• responding to requests for certificates of assessment and estoppel certificates,
  • negotiating monetary or performance terms of a contract subject to approval by an association
  • drafting pre-arbitration demands,
  • coordinating or performing maintenance for real or personal property and other related routine services involved in the operation of a community association, and
  • complying with the association’s governing documents and the requirements of law as necessary to perform such practices.

     Review this list, and you could realize there is more than one person in your employ who should have a CAM license.

     Your licensed CAM and key employees should have a working knowledge of the following:

  • Management procedures
  • Governing documents
  • Accounting requirements and bookkeeping procedures
  • Records retention and statutory requirements for access
  • Daily, monthly, annual calendaring requirements
  • Employee and HR requirements
  • Documentary and statutory collection processes
  • Inventory control and procurement
  • Contracts and vendor relations
  • Buildings and grounds routine and deferred maintenance
  • Maintenance standards and categories
  • Safety hazards and practices
  • Environmental requirements
  • State and local licensing requirements
  • Local permitting codes and regulations
  • Documentary and statutory insurance requirements
  • Taxes (income, sales, employment, and property)
  • Disaster preparedness procedures
  • Owner communications and relations
  • And more!

     The management of a residential community association is conducted by its board of directors. However, the community association board may carry out the following:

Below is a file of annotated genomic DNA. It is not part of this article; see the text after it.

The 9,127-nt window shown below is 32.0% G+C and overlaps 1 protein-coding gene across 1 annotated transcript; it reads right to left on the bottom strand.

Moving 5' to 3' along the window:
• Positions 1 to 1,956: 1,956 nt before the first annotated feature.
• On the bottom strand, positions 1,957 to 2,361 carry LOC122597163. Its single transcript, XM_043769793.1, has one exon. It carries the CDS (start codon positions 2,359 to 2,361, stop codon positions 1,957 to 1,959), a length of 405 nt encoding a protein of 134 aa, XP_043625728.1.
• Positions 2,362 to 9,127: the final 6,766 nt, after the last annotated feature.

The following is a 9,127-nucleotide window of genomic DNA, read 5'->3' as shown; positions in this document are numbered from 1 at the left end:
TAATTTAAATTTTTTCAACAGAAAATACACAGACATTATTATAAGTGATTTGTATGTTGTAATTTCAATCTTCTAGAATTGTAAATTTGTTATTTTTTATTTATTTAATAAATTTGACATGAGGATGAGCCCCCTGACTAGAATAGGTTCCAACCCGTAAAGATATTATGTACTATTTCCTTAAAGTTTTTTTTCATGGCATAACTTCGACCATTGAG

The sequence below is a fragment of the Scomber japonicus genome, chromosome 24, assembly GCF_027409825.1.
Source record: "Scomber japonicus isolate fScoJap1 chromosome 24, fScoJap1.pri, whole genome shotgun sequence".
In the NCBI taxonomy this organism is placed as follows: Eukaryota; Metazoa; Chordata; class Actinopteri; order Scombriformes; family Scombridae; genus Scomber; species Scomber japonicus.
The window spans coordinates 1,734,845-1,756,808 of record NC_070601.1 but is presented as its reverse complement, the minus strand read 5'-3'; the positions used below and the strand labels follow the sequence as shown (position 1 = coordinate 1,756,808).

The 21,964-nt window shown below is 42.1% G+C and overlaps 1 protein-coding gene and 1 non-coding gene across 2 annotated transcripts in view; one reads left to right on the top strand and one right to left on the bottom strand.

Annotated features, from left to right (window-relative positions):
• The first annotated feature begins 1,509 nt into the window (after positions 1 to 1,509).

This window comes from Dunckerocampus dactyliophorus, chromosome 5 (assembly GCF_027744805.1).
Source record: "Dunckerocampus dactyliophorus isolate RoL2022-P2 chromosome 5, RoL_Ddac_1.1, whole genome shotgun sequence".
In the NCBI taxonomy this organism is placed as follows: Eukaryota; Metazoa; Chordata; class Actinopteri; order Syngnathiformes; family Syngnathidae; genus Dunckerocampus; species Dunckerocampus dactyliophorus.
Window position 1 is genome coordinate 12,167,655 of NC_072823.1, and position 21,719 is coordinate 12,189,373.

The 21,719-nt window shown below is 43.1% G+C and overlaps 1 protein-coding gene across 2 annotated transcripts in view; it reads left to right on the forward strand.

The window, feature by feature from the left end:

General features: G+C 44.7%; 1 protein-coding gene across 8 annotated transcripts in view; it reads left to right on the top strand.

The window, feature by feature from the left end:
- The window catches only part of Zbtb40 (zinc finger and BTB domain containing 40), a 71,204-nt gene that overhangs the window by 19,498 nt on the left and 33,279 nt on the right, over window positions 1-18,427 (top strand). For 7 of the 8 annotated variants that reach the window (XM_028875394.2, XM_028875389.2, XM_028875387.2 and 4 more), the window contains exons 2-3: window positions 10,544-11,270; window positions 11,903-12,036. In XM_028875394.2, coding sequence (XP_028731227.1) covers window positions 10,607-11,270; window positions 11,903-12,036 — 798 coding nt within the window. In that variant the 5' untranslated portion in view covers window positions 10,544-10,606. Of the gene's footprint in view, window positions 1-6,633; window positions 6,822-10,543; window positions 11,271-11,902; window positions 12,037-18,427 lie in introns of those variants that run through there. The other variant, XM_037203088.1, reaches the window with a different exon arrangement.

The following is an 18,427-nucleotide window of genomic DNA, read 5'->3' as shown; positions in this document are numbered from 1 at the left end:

• Manage the association as unpaid volunteers by dividing up among themselves the management, maintenance, and operations duties and responsibilities and contract with and oversee vendors, or
  • Hire a licensed Florida management company to perform the management, maintenance, and operations of the association pursuant to the terms of a management agreement, or
  • Employ a licensed Florida manager to perform the management, maintenance, and operations of the association pursuant to terms of an employment agreement.

     The manager or management company duties are specified in the contractual agreement between the parties, not in the law. 

     The legislators consider a CAM and board members fiduciaries who have a fiduciary relationship to the members of the corporation. The CAM is an agent of the board of directors. The board of directors may delegate to the CAM the management tasks of its multi-million-dollar corporation. Though boards of directors may delegate their tasks, they may never delegate their responsibilities. The “buck stops with the board,” so boards of directors should be sure their managers and other key employees are licensed CAMs.

Betsy Barbieux, CAM, CFCAM, CMCA

Florida CAM Schools

     Betsy Barbieux, CAM, CFCAM, CMCA, guides managers, board members, and service providers in handling daily operations of their communities while dealing with different communication styles, difficult personalities, and conflict. Effective communication and efficient management are her goals. Since 1999, Betsy has educated thousands of managers, directors, and service providers. She is your trainer for life! Betsy is the author of Boardmanship, a columnist in the Florida Community Association Journal, and a former member of the Regulatory Council for Community Association Managers. Subscribe to CAM MattersTM at www.youtube.com/c/cammatters. For more information, contact Betsy@FloridaCAMSchools.com, call (352) 326-8365, or visit www.FloridaCAMSchools.com.